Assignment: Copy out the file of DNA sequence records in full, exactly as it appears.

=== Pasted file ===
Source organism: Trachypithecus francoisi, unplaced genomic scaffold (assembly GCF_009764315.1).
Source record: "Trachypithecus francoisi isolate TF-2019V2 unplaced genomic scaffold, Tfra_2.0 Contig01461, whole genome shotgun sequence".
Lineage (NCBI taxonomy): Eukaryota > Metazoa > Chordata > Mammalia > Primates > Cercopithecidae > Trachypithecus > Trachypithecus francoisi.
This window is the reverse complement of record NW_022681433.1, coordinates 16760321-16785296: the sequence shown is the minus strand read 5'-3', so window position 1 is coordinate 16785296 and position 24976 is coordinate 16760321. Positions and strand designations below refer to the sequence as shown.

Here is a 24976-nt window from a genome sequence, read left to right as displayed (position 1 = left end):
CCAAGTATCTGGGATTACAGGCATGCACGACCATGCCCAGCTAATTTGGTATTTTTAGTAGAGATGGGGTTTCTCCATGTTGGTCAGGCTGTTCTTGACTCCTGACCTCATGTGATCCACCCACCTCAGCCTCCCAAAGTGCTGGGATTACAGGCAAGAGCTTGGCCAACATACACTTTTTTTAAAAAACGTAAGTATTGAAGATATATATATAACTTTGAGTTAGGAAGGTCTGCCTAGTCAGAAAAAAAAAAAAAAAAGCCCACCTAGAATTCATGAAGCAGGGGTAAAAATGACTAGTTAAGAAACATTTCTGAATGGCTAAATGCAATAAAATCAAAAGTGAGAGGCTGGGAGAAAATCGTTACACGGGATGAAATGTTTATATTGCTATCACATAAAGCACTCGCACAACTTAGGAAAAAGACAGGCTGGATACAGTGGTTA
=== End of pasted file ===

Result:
Source organism: Trachypithecus francoisi, unplaced genomic scaffold (assembly GCF_009764315.1).
Source record: "Trachypithecus francoisi isolate TF-2019V2 unplaced genomic scaffold, Tfra_2.0 Contig01461, whole genome shotgun sequence".
Lineage (NCBI taxonomy): Eukaryota > Metazoa > Chordata > Mammalia > Primates > Cercopithecidae > Trachypithecus > Trachypithecus francoisi.
This window is the reverse complement of record NW_022681433.1, coordinates 16760321-16785296: the sequence shown is the minus strand read 5'-3', so window position 1 is coordinate 16785296 and position 24976 is coordinate 16760321. Positions and strand designations below refer to the sequence as shown.

Here is a 24976-nt window from a genome sequence, read left to right as displayed (position 1 = left end):
CCAAGTATCTGGGATTACAGGCATGCACGACCATGCCCAGCTAATTTGGTATTTTTAGTAGAGATGGGGTTTCTCCATGTTGGTCAGGCTGTTCTTGACTCCTGACCTCATGTGATCCACCCACCTCAGCCTCCCAAAGTGCTGGGATTACAGGCAAGAGCTTGGCCAACATACACTTTTTTTAAAAAACGTAAGTATTGAAGATATATATATAACTTTGAGTTAGGAAGGTCTGCCTAGTCAGAAAAAAAAAAAAAAAAGCCCACCTAGAATTCATGAAGCAGGGGTAAAAATGACTAGTTAAGAAACATTTCTGAATGGCTAAATGCAATAAAATCAAAAGTGAGAGGCTGGGAGAAAATCGTTACACGGGATGAAATGTTTATATTGCTATCACATAAAGCACTCGCACAACTTAGGAAAAAGACAGGCTGGATACAGTGGTTA